In use, a cook seeks to prepare several food items at the same time by placing similarly-sized items on the barbecue grill for cooking. Ideally, the food items are finished cooking at the same time if they have been prepared to be the same size. However, it is well-known that this is rarely the case. The lid must be removed repeatedly and the food items moved around the grill to even out the cooking times. Every time the lid is removed, heat escapes, and cooking times increase. This can make barbecue cooking inefficient. Eating overcooked food can be very undesirable. Eating undercooked food can be very unhealthy.

There may be several problems in the standard barbecue to explain why cooking times are different. Coals, or other heating items, may be distributed unevenly under the cooking grate. There may also be restricted or blocked air flow within the barbecue. These problems in combination with the cook constantly removing the grill's top to turn items tends to make cooking times very uneven. These problems demand a solution.

In some barbecues, like that disclosed in Stephen et al., a lid is used to help even out cooking by convective heating. Although convective heating may be more uniform in these types of barbecues, they do not address the problem of uneven radiative heating from the fuel source below. The amount of radiative heating directly from the coals may far exceed the amount of convective heating available, especially if the cook must repeatedly remove the lid to move the food items around.

In other barbecues, a rotisserie apparatus is used to slowly rotate the food items over, or along side, the heat source. Such a barbecue is disclosed in U.S. Pat. No. 4,663,517, by Huff et al., which is not admitted to be prior art by its inclusion in this background section. These barbecues employ a motorized or hand-operated apparatus that holds the food item and rotates vertically along the horizontal rotisserie axis. This type of barbecue is adequate to uniformly cook large food that hold together well, items like whole chicken and turkey. However, they are unsuitable to cook food items that must lie on a horizontal grill so that they do not fall apart. Examples of such food items are hamburgers, shish kabobs, stuffed peppers, pizzas, steak, fish, chicken parts, hot dogs, sausages, and grilled vegetables, like onions and corn. The rotisserie also cannot brown items like hamburger and hot dog rolls.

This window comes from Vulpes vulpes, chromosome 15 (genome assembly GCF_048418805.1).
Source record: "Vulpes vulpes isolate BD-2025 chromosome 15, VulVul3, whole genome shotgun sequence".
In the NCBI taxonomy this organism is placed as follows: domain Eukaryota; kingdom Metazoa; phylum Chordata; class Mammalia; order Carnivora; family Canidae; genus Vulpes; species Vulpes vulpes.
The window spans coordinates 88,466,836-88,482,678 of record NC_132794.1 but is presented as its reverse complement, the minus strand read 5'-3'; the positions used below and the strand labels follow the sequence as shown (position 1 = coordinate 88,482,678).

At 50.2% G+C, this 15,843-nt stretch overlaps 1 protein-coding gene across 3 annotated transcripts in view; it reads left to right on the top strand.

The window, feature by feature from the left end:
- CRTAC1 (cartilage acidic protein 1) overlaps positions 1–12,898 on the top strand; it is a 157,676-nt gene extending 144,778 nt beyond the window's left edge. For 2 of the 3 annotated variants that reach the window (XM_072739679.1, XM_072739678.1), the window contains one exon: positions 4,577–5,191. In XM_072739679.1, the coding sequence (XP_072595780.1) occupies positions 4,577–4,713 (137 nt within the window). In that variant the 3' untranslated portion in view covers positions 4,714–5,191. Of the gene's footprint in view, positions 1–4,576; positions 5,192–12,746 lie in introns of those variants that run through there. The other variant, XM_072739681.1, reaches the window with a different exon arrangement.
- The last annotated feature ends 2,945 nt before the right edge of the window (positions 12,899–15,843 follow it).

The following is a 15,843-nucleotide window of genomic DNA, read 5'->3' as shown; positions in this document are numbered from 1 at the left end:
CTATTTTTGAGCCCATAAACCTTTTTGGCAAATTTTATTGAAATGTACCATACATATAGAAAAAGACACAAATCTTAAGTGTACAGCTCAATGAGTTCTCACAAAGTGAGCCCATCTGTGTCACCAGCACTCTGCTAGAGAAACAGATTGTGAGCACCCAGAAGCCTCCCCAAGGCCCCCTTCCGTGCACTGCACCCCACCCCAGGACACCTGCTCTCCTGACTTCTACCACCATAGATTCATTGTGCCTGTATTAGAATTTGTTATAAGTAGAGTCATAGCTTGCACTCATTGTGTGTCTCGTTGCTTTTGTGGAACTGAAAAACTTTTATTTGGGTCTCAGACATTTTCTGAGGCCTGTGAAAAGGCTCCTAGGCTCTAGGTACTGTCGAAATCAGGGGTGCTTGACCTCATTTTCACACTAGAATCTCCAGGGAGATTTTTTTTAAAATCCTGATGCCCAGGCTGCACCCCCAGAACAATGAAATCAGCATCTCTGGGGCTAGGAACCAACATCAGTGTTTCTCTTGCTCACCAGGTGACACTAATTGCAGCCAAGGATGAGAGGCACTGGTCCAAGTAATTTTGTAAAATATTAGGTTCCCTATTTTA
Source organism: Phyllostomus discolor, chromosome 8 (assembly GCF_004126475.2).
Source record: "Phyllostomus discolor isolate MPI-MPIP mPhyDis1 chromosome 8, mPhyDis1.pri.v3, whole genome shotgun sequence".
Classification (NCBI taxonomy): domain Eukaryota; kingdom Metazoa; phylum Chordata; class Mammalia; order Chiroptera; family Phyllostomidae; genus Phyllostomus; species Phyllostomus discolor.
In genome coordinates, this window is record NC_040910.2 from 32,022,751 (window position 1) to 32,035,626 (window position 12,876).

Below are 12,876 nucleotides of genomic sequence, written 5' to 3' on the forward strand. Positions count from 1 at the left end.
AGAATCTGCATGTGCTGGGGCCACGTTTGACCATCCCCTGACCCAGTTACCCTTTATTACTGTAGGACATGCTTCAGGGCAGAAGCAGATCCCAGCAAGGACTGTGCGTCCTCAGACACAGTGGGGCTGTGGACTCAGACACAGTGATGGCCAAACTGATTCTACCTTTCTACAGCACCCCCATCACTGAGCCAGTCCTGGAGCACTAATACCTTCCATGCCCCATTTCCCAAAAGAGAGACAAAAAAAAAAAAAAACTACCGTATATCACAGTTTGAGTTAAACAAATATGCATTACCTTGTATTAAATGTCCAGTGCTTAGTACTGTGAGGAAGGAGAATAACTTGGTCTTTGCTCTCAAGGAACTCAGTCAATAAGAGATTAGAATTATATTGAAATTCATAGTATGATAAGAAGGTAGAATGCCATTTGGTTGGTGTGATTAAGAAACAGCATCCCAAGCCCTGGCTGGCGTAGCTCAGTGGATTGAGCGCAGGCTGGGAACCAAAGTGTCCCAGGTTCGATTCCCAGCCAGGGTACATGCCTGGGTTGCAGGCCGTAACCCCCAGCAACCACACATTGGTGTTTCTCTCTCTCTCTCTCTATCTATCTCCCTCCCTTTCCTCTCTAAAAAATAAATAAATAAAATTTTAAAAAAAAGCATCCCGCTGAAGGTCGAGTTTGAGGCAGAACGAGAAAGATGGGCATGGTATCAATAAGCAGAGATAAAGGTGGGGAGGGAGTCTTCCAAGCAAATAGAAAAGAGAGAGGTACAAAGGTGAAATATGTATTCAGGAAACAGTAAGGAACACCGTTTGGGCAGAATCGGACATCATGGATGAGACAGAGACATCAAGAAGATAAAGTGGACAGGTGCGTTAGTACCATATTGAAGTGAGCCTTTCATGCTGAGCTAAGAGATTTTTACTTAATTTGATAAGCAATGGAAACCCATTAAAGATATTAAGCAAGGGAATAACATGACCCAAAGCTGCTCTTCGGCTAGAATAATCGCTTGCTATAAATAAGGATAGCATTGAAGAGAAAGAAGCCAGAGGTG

What is needed, therefore, is a barbecue apparatus that is capable of heating food evenly on a horizontal grill, even though the fuel underneath is not burning evenly.

SUMMARY

The present invention is directed to an apparatus that satisfies this need. An apparatus having the attributes of the present invention is a barbecue rotisserie apparatus comprising a barbecue and grill, a ring having a U-shaped cross section that fits over the lip of the bowl when inverted and rollers secured inside the ring for rolling the ring on the lip of the bowl, a bracket located on the ring for supporting the grill, and drive apparatus secured to the outside of the bowl such that the drive apparatus contacts the ring and rolls the ring and grill around the lip of the barbecue, thereby cooking food items evenly over fuel that may not be burning evenly. The present invention can be supplied as a kit for modifying existing barbecues, or it can be provided with a new barbecue. These and other features and embodiments of the invention will be made clear in the following drawings and description.

DRAWINGS